Video Explores Where Coral Reefs Are Most At Risk (Spoiler Alert: Pretty Much Everywhere)

Frequency of coral bleaching is expected to rise dramatically in the coming decades

By 2030, more than 90% of coral reefs could be threatened by local activities like overfishing and global-wide events like climate change, say researchers at the World Resources Institute.

Destruction of these valuable ecosystems would be a devastating environmental and economic tragedy. While only 0.1% of total ocean area, coral reefs host around 25% of marine life. They also help drive economic activity from fishing, tourism and help protect communities from storm surges — providing a benefit that stretches far beyond the oceans.

Different reefs are at risk for different reasons. The World Resources Institute has been working on tracking damages to these ecosystems for the last three years, providing detailed maps and data on the health of reefs in different regions of the world.

Researchers at WRI just put together a fascinating video using Google Earth maps to illustrate how reefs in the Caribbean, Middle East, Indian Ocean, Southeast Asia, Australia and the Pacific are fairing — and what kind of impact that could have to communities in those regions.

At 14 minutes long, the video is quite long. But it’s worth a watch. If you don’t have time to see the whole thing, check out the range of maps and charts on the health of these reefs.

For more background on the fate of coral reefs, see:



3 Responses to Video Explores Where Coral Reefs Are Most At Risk (Spoiler Alert: Pretty Much Everywhere)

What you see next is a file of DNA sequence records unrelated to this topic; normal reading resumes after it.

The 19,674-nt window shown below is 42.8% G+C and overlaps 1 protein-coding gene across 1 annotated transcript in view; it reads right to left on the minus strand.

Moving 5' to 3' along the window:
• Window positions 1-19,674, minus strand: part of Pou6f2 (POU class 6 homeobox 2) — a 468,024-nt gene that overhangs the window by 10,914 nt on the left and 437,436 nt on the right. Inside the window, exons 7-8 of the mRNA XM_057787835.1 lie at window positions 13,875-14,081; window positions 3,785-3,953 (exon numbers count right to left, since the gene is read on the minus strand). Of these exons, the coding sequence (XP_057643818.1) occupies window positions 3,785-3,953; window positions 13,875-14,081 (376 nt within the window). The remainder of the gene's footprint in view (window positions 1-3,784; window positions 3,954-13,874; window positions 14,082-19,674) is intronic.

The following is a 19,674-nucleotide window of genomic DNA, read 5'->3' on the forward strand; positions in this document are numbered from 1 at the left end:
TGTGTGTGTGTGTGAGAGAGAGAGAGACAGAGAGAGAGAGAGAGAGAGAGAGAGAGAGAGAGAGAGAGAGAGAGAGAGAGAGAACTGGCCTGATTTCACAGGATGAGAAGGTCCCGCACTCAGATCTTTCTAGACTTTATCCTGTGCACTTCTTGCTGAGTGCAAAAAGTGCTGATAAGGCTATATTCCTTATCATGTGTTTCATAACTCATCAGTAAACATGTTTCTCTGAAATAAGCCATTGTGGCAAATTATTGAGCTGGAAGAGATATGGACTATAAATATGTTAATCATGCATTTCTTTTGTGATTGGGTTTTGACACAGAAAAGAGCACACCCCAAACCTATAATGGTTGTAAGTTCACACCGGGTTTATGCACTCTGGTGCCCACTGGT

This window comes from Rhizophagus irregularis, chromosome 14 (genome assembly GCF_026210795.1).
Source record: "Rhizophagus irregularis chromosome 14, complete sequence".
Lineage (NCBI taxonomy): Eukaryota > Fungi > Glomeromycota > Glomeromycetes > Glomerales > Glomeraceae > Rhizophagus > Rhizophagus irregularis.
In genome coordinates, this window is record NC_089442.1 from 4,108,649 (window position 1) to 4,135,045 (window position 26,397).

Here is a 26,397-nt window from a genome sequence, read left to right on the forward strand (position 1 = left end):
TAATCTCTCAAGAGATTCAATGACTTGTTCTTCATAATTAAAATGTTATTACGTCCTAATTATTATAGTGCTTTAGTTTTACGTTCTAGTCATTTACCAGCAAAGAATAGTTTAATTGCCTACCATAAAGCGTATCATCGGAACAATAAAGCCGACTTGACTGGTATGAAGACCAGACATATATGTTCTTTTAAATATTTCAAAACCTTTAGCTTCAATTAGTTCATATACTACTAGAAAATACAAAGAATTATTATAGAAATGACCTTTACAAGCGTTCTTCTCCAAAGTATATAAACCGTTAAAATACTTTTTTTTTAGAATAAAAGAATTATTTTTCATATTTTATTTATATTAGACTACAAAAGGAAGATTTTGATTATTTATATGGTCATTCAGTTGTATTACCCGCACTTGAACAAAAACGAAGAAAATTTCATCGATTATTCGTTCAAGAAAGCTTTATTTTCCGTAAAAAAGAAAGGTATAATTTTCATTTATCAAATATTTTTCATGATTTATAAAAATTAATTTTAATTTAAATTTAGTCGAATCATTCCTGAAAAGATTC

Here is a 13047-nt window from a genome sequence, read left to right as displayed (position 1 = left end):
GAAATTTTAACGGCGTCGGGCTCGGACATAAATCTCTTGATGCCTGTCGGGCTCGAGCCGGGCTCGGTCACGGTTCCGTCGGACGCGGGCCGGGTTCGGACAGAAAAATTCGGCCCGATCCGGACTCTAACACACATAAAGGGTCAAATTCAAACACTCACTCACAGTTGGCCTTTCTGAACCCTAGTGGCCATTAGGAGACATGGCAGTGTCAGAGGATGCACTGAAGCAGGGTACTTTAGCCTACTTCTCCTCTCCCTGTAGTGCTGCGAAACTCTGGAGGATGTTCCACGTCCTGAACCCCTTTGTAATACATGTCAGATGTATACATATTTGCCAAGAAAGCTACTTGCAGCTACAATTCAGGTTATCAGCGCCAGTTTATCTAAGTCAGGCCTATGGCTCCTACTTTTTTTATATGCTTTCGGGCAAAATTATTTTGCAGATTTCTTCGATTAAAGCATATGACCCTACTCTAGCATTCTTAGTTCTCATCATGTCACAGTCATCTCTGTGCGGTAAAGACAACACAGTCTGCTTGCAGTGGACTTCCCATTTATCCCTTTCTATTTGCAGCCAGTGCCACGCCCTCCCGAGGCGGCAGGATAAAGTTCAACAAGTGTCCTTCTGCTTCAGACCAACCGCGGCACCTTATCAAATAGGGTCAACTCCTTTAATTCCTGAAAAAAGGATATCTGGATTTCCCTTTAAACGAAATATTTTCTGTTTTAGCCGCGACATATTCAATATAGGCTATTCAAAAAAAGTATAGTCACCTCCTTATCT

1. Mike Roddy says:

    If you can stand the guilt from the carbon footprint, I suggest that CP readers take a snorkeling trip to the Tuamoto atolls in French Polynesia. You will find the most magical place on earth, with 200 foot visibility and hundreds of plant and fish species. The water is warm enough to swim in all day without a wetsuit, and there are so many fish that the abundant reef and tiger sharks won’t bother you. You won’t need a tank, either, since you will see plenty of fish a few feet below the surface.

    Climate warriors deserve this trip, and take your children, too. Savor it, since it will either be underwater or degraded in our children’s old age.

    Joe, you work so hard, and so well, that it would be a great break for you and your precocious daughter. Maybe you shouldn’t tell anyone- who needs the guilt tripping?- but you will both remember it forever.

  2. Leif says:

    Back in the 80s my family had an opportunity to visit reefs in Hawaii and pleasant memories linger. My youngest son, (6-7), spent hours on a body board and snorkel. The sound of his melodious humming with his face in the water still brings a smile to my face. Intact Reefs are indeed magical.

  3. Toby says:

    Yes, I feel privileged that in the 1970s I swam regularly on a pristine coral reef, in the Indian Ocean.

    It was magical. Someone told me they are the oceanic equivalents of tropical rain forests.